Gassho, Jundo

SatToday

Geika
10-28-2016, 11:49 PM
Looking forward to it, thanks for the heads up!

Gassho, sat today

Shokai
10-29-2016, 12:22 AM
Thank you Jundo;
Looks really interesting. Ordered it for delivery next week. Cool :reading:

gassho,

sat Today

Mp
10-29-2016, 12:26 AM
Thank you Jundo, I too am looking forward to reading and talking about it. =)

Gassho
Shingen

s@today

Jyukatsu
10-29-2016, 02:25 AM
Look forward to reading this, thank you Jundo
Gassho,
Marina
sat today

Onkai
10-29-2016, 02:39 AM
Thank you, Jundo. This looks like it will be a good read and will spark lively conversations.

Gassho,
Onkai
SatToday

Kotei
10-29-2016, 06:17 AM
Thank you, Jundo.
Looks interesting... order placed.
Gassho,
Kotei sattoday.

Doshin
10-29-2016, 07:00 PM
Thank you. I purchased that book and it has been just there waiting for me to open it. A discussion with the Sangha will do the trick of getting the pages turned.

Gassho
Doshin
sattoday

Risho
10-29-2016, 09:16 PM
Excellent! I like how we are taking our time with these endless koans.

Gassho

Risho
-sattoday

Jundo
10-30-2016, 01:08 AM
David Loy thanks you all for reading his book, and just told me that he will come for a netcast Zazenkai and Talk sometime in the Spring, when we are into the book.

Gassho, J

SatToday

Mp
10-30-2016, 01:22 AM
David Loy thanks you all for reading his book, and just told me that he will come for a netcast Zazenkai and Talk sometime in the Spring, when we are into the book.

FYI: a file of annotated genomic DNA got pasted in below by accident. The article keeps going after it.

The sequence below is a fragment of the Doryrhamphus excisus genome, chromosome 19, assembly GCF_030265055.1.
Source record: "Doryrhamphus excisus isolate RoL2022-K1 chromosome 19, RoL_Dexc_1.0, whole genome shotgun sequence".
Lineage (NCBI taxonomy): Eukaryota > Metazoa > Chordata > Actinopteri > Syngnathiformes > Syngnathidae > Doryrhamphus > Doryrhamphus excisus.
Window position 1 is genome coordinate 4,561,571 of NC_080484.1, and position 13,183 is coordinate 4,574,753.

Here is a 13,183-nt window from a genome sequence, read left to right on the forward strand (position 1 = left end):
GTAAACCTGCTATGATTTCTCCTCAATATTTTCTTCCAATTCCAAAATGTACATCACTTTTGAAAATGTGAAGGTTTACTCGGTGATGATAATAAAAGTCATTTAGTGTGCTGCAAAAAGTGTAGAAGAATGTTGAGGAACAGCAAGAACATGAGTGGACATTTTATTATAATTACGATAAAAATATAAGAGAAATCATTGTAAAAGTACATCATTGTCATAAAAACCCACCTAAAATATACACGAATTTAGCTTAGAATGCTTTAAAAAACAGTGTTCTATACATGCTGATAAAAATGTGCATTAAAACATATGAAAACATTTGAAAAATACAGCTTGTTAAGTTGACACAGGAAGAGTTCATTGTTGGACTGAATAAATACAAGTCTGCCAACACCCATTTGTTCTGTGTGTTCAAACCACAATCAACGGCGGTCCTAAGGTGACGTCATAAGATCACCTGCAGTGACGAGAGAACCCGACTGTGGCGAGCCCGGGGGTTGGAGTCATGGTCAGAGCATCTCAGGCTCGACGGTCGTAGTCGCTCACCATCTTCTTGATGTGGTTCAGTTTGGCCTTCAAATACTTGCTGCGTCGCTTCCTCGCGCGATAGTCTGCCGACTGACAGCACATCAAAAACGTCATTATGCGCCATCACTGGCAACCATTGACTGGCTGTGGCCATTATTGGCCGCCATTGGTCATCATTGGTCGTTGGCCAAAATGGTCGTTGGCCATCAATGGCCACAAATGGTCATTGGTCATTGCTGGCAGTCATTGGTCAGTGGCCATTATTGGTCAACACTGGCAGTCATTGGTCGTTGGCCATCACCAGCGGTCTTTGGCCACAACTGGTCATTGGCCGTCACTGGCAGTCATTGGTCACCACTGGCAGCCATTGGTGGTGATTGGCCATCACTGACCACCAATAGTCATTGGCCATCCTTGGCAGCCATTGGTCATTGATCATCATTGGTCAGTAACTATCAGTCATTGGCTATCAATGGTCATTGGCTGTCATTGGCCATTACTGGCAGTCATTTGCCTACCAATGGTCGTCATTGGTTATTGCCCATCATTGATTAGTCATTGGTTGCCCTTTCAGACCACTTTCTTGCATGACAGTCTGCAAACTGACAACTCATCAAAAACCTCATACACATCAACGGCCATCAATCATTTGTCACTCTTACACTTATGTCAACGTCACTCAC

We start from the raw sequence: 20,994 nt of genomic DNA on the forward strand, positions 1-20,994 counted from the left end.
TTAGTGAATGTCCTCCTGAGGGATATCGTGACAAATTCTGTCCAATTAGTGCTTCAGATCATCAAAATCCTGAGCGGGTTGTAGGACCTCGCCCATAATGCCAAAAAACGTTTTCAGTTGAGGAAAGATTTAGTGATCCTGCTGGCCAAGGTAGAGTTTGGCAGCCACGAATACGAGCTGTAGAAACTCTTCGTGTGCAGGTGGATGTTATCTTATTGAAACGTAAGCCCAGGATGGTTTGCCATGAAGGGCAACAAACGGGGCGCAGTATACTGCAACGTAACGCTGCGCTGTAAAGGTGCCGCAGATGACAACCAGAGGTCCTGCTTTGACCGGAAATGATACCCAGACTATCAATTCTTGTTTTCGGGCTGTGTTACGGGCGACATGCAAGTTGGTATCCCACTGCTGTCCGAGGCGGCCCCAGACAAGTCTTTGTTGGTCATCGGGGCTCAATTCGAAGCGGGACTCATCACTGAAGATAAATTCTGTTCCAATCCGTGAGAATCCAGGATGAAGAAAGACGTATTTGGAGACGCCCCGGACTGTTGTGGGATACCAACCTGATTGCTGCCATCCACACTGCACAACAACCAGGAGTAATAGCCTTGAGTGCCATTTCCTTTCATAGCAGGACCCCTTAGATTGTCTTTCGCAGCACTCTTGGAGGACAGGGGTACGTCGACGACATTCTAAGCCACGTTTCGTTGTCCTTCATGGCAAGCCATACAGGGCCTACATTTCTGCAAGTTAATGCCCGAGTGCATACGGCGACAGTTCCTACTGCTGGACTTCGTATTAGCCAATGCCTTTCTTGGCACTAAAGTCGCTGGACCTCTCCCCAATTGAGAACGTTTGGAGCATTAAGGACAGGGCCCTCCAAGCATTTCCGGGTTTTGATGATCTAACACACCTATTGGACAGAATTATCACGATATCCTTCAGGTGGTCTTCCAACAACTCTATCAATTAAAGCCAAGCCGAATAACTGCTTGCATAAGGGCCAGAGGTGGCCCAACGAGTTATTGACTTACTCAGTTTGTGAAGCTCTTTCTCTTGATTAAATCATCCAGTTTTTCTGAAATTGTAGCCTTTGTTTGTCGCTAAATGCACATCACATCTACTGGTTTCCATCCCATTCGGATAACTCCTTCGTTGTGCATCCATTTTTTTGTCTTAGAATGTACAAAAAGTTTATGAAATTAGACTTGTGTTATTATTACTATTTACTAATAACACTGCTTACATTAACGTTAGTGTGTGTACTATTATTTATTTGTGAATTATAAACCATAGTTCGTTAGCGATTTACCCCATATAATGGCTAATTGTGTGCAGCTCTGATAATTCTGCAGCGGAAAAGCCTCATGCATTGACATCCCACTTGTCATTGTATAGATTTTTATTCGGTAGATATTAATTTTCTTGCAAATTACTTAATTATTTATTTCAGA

Gassho, J

SatToday
Wow, very cool Jundo! Many thanks to you for bringing in so many wondeful teachers ... have been very inspiring. =)

Gassho
Shingen

s@today

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Jakuden
10-30-2016, 01:38 AM
Got it! Yes I am also enjoying all the guest talks, thank you!

Gassho
Jakuden
SatToday

Onkai
10-30-2016, 02:18 AM
A zazenkai and talk with David Loy will be great. My copy of the book will arrive next week. I'm looking forward to it.

Gassho,
Onkai
SatToday

Shugen
10-30-2016, 02:28 AM
Thank you Jundo.

Gassho,

Shugen

Sattoday


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Washin
10-30-2016, 07:06 AM
Very interesting indeed. I'm ordering the book from Amazon now.
Thank you Jundo.

Gassho
Washin
just sat

Tanjin
10-31-2016, 01:55 AM
Thank you! I just purchased and also listened to a couple lectures by the author on YouTube. Looking forward to the discussion!

Gassho,
Jimmy
Sattoday

Taiyo
10-31-2016, 01:40 PM
Already ordered it. Thank you, Jundo.

Gassho,
Andoitz.

SatToday.

Kyonin
10-31-2016, 04:28 PM
Will buy it as soon as I'm able to.

Thank you Jundo.

Gassho,

Kyonin
#SatToday

leon
11-20-2016, 08:44 AM
I usually only buy e-books these days but as this is available only in print I have allowed myself the small luxury of the printed word in my hands!

As I am new to treeleaf I hope this will be a means for me to get to know you all a little better. The New Zealand time zone is GMT+12 most of the year so please forgive me if I am "off pace" with the discussion at times.

Gassho, Leon

SatToday

Enjaku
11-20-2016, 09:38 AM
Hi Leon,

Here in the UK, Treeleaf things often happen between 1am and 3am so I'm used to catching up with threads and zazenkai's the following day or over the weekend. The good news is lots of people do the same. When it comes to live talks and zazenkais, as soon as the video starts, it feels like we're together and I forget all about time differences.